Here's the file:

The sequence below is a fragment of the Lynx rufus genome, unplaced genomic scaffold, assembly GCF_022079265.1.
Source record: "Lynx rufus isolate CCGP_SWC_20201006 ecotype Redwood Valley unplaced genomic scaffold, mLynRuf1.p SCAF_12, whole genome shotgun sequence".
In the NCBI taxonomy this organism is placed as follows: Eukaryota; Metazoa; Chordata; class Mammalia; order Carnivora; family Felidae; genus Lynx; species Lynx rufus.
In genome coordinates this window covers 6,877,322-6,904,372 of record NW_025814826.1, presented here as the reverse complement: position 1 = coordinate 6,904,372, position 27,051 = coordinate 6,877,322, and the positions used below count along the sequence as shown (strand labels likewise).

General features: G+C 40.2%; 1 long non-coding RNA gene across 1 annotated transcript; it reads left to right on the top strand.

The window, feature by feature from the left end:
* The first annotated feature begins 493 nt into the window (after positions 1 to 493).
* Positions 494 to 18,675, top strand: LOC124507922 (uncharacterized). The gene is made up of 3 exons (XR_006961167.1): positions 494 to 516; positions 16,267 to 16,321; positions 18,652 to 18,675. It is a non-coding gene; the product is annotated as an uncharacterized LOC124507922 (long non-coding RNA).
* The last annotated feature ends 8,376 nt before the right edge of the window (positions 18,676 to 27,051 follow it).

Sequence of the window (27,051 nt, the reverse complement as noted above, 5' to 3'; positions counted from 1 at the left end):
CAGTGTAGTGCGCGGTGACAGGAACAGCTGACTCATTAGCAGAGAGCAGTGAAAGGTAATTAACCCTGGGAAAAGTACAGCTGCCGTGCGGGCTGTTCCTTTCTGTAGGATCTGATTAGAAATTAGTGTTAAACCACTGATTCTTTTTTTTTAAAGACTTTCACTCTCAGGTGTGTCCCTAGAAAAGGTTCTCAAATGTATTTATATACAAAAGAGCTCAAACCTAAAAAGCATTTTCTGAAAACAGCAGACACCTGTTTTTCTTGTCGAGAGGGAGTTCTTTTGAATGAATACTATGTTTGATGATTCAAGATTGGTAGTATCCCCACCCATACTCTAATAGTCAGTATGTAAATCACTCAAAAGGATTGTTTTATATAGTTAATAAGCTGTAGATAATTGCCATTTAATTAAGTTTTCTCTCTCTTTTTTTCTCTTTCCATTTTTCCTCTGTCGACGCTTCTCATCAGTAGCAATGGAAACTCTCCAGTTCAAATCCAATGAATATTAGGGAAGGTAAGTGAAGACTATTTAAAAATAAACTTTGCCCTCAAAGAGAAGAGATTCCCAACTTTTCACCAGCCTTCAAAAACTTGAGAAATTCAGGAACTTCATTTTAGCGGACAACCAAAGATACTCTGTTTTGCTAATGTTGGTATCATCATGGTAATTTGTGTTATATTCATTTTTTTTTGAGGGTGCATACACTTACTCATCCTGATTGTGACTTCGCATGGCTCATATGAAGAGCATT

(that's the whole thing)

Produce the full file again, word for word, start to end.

The sequence below is a fragment of the Lynx rufus genome, unplaced genomic scaffold, assembly GCF_022079265.1.
Source record: "Lynx rufus isolate CCGP_SWC_20201006 ecotype Redwood Valley unplaced genomic scaffold, mLynRuf1.p SCAF_12, whole genome shotgun sequence".
In the NCBI taxonomy this organism is placed as follows: Eukaryota; Metazoa; Chordata; class Mammalia; order Carnivora; family Felidae; genus Lynx; species Lynx rufus.
In genome coordinates this window covers 6,877,322-6,904,372 of record NW_025814826.1, presented here as the reverse complement: position 1 = coordinate 6,904,372, position 27,051 = coordinate 6,877,322, and the positions used below count along the sequence as shown (strand labels likewise).

General features: G+C 40.2%; 1 long non-coding RNA gene across 1 annotated transcript; it reads left to right on the top strand.

The window, feature by feature from the left end:
* The first annotated feature begins 493 nt into the window (after positions 1 to 493).
* Positions 494 to 18,675, top strand: LOC124507922 (uncharacterized). The gene is made up of 3 exons (XR_006961167.1): positions 494 to 516; positions 16,267 to 16,321; positions 18,652 to 18,675. It is a non-coding gene; the product is annotated as an uncharacterized LOC124507922 (long non-coding RNA).
* The last annotated feature ends 8,376 nt before the right edge of the window (positions 18,676 to 27,051 follow it).

Sequence of the window (27,051 nt, the reverse complement as noted above, 5' to 3'; positions counted from 1 at the left end):
CAGTGTAGTGCGCGGTGACAGGAACAGCTGACTCATTAGCAGAGAGCAGTGAAAGGTAATTAACCCTGGGAAAAGTACAGCTGCCGTGCGGGCTGTTCCTTTCTGTAGGATCTGATTAGAAATTAGTGTTAAACCACTGATTCTTTTTTTTTAAAGACTTTCACTCTCAGGTGTGTCCCTAGAAAAGGTTCTCAAATGTATTTATATACAAAAGAGCTCAAACCTAAAAAGCATTTTCTGAAAACAGCAGACACCTGTTTTTCTTGTCGAGAGGGAGTTCTTTTGAATGAATACTATGTTTGATGATTCAAGATTGGTAGTATCCCCACCCATACTCTAATAGTCAGTATGTAAATCACTCAAAAGGATTGTTTTATATAGTTAATAAGCTGTAGATAATTGCCATTTAATTAAGTTTTCTCTCTCTTTTTTTCTCTTTCCATTTTTCCTCTGTCGACGCTTCTCATCAGTAGCAATGGAAACTCTCCAGTTCAAATCCAATGAATATTAGGGAAGGTAAGTGAAGACTATTTAAAAATAAACTTTGCCCTCAAAGAGAAGAGATTCCCAACTTTTCACCAGCCTTCAAAAACTTGAGAAATTCAGGAACTTCATTTTAGCGGACAACCAAAGATACTCTGTTTTGCTAATGTTGGTATCATCATGGTAATTTGTGTTATATTCATTTTTTTTTGAGGGTGCATACACTTACTCATCCTGATTGTGACTTCGCATGGCTCATATGAAGAGCATT